Rwanda's Secret War
U. S. -backed destabilization
of Central Africa
by keith harmon snow
Z magazine, February 2005
0n November 26, 2004, television stations
in Kinshasa, the capital of the Democratic Republic of Congo (DRC),
began broadcasting alerts that a Rwandan invasion was underway.
This followed days of repeated threats by President Paul Kagame
to attack Hum rebels based in the eastern DRC. Belgian and U.S.
military sources in Kinshasa said that at least five battalions
(1,500-3,000 troops) had penetrated the provinces of North and
South Kivu from 5 different points. "This is a sizeable advance
force for the Rwandan army," said one military source in
With Rwanda's government continuing to
deny their invasion, some 6,000 Rwandan troops had reportedly
penetrated eastern DRC by December 4, making this tiny Rwanda's
third major invasion of its huge neighbor to the west.
According to the DRC government, troops
of the Armed Forces for the Democratic Republic of Congo (FARDC)
had clashed with Rwandan Defense Forces (RDF) at numerous locations
by early December. The Monitor newspaper in Uganda reported December
6 that RDF troops passing illegally through Ugandan frontier areas
had also clashed with Ugandan soldiers. The Monitor reported thousands
of Congolese refugees fleeing into Uganda.
According to IRIN, news network of the
UN Office for the Coordination of Humanitarian Affairs, thousands
of Congolese civilians were fleeing North Kivu province as of
December 6, with civilians claiming executions and massacres as
RDF troops burned and looted everything in their path. NGO staff
in the region are bracing for the flood of tens of thousands of
internally displaced persons.
These claims were echoed by Rwandan guerrilla
groups based in the DRC. "According to our sources five Rwandan
battalions are already in the DRC ready to create chaos,"
reported Jean-Marie Higiro, former leader of the Democratic Forces
for the Liberation of Rwanda (FDLR). "Kagame's regime maintains
its sponsorship to rebel DRC forces. Under all kinds of tricks,
Kagame's regime is able to continue to pull the strings in the
He rejected claims that the Rwandan military
is acting in self-defense. "Rwanda and its proxy armies in
the DRC maintain an absolute cordon sanitaire at the Rwandan-Congolese
border," Higiro says. "How can Hum rebels break through
this cordon sanitaire and strike Rwanda, then retreat into the
DRC without being intercepted?"
Higiro alleges that powerful interests
in Washington had, as early as 1989, delineated the now-apparent
Tutsi strategy of annexation of the eastern DRC and that there
is a very powerful Tutsi lobby in Washington, DC.
Rwanda's latest bid to annex the DRC's
Kivu provinces was called the "Third War of Occupation of
Eastern Congo" by Congolese students who took to the streets
of Kisangani in protest on December 4. Despite Rwanda's official
denials of aggression, Rwandan leaders had issued unambiguous
warnings in recent days. "You have to make war to have peace,"
Rwanda's President Paul Kagame told United Nations Observer's
Mission In Congo (MONUC) peacekeeping forces on November 23. "We
are preparing to return our forces to the DRC," Rwanda's
regional cooperation minister, Protais Mitali, said on the 25th,
according to Reuters. "We cannot watch as these extremist
forces advance onto our territory."
Reuters correspondent David Lewis in Kinshasa
reported on November 26 that the Congolese army told the United
Nations that its soldiers had clashed with Rwandan troops inside
the DRC, although UN peace-keepers found no signs of any fighting,
according to Lewis's UN sources. Lewis also reported that clashes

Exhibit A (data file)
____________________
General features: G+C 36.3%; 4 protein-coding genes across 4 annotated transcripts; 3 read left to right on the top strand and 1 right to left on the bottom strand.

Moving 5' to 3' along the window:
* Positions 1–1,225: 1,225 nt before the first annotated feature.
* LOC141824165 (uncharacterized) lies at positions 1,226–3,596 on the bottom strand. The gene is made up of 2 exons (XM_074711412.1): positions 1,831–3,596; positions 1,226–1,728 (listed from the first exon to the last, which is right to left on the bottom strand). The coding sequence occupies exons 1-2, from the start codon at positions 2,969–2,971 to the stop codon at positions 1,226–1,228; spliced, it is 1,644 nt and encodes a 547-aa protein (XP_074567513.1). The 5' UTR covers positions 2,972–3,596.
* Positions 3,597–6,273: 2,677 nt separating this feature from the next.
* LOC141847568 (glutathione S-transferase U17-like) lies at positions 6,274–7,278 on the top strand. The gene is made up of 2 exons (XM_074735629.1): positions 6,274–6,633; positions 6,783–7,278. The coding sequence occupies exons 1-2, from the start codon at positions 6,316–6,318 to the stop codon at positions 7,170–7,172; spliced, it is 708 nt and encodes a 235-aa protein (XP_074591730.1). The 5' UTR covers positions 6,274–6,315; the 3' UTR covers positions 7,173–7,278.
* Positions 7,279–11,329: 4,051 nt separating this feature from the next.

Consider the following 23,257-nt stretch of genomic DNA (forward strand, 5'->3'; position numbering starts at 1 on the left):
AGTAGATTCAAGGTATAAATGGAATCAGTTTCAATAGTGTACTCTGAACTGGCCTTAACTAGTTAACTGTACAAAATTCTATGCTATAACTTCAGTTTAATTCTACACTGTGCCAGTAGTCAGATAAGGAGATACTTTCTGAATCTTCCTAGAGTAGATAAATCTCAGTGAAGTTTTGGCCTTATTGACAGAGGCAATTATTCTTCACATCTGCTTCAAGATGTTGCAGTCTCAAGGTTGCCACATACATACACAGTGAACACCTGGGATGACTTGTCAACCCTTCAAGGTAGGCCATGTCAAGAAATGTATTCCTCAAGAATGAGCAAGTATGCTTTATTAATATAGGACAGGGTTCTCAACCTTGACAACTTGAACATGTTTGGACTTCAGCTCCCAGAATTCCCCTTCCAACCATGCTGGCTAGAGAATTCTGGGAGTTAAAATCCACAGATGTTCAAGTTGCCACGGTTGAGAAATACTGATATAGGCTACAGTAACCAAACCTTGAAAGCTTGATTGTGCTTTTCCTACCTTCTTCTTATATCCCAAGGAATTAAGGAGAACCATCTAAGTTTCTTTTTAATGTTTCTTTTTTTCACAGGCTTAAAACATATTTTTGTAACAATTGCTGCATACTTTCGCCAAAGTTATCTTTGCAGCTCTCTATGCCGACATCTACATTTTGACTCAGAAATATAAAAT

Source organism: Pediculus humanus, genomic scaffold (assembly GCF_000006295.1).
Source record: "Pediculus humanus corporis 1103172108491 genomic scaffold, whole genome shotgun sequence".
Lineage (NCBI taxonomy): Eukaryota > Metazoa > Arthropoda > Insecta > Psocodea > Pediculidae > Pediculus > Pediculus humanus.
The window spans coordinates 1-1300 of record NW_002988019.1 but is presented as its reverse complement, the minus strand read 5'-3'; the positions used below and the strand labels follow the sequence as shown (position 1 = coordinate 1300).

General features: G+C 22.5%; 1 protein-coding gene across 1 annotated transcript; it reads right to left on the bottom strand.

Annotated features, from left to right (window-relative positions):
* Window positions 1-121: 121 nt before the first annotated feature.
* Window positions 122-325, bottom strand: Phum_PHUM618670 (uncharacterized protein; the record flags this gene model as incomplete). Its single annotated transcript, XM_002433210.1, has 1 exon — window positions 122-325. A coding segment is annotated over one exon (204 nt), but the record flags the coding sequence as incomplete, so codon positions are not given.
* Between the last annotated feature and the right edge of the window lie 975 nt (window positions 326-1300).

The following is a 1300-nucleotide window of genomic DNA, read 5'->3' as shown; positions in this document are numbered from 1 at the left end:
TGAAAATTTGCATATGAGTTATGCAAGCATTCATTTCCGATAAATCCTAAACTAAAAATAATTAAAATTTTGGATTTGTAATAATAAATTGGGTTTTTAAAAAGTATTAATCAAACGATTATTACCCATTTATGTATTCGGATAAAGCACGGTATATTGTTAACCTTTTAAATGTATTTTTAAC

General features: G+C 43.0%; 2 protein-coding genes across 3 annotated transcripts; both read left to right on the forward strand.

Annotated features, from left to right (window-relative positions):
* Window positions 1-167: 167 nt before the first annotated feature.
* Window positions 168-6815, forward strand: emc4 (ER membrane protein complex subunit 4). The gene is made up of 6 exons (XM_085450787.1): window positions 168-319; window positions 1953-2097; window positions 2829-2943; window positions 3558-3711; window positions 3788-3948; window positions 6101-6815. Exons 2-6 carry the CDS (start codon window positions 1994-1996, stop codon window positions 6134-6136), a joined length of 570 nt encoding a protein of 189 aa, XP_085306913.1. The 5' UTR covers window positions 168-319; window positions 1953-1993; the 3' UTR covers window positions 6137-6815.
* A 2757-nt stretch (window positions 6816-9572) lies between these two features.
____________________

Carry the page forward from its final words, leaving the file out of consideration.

had taken place earlier in the week.
In Kinshasa, long-time Mobutu opposition
party leader Etienne Tshisekedi from the Union for Democracy and
Social Progress issued a communiqué warning that if Rwanda
had again invaded the DRC, then the Congolese people must demonstrate
against the UN Mission. May and June 2004 saw major demonstrations
across the DRC where MONUC vehicles and homes rented by MONUC
personnel were destroyed in protest of MONUC's perceived failure
to defend the city of Goma from the invading forces of pro-Rwandan
rebel groups in Congo. There are no U.S. military with the MONUC
force in DRC.
Rwandan and Ugandan guerrilla groups continue
to maintain a destabilizing presence in the eastern DRC, including
the ex-Force Armee Rwandais (ex-FAR, the former Rwandan army),
Interahamwe (the militia largely responsible for the 1994 genocide),
Allied Democratic Forces for Uganda (ADF), and the People's Redemption
Army (PRA). The DRC government and international community have
failed to implement the disarmament, demobilization, and reintegration
(DDR) process called for by international peace accords.
Rwanda has repeatedly threatened to invade
the DRC to attack Hutu rebels accused of genocide-Interahamwe
and ex-FAR. The "genocidiares" fled Rwanda in 1994 and
established themselves in Hutu refugee camps in eastern Zaire
(as DRC was then known) with the help of the French intervention
force Operation Tourquoise and support from Zaire's 32-year dictator,
Mobutu Sese Seko. Rwanda also claimed that it must defend the
Banyamulenge-Congolese Tutsis-from the ongoing genocide.
MONUC entered the DRC in 1999 after peace
agreements signed in Lusaka, Zambia.
Subsequent peace accords in Sun City,
South Africa and negotiations with rebels and militias in the
eastern DRC ushered in a peace process under a transitional power-sharing
government, implementing a joint UN!DRC program of DDR, and the
promise of elections in 2005.
The disarmament, demobilization, and reintegration
program has largely been an empty promise. The DRC was formally
cited at the UN Security Council on November 23 for its lack of
cooperation in the arrest of people accused of taking part in
the 1994 genocide in Rwanda. In a UN press statement, the Prosecutor
of the International Criminal Tribunal for Rwanda (ICTR), Hassan
Bubacar Jallow from Gambia, told the Security Council that 14
indicted people were still at large and "the bulk of the
fugitives continued to be based in the Democratic Republic of
Congo." The press release stated that the U.S. ambassador
to the UN, John Danforth, called n the DRC and Kenya to arrest
fugitives accused of inciting conflicts in the Great Lakes region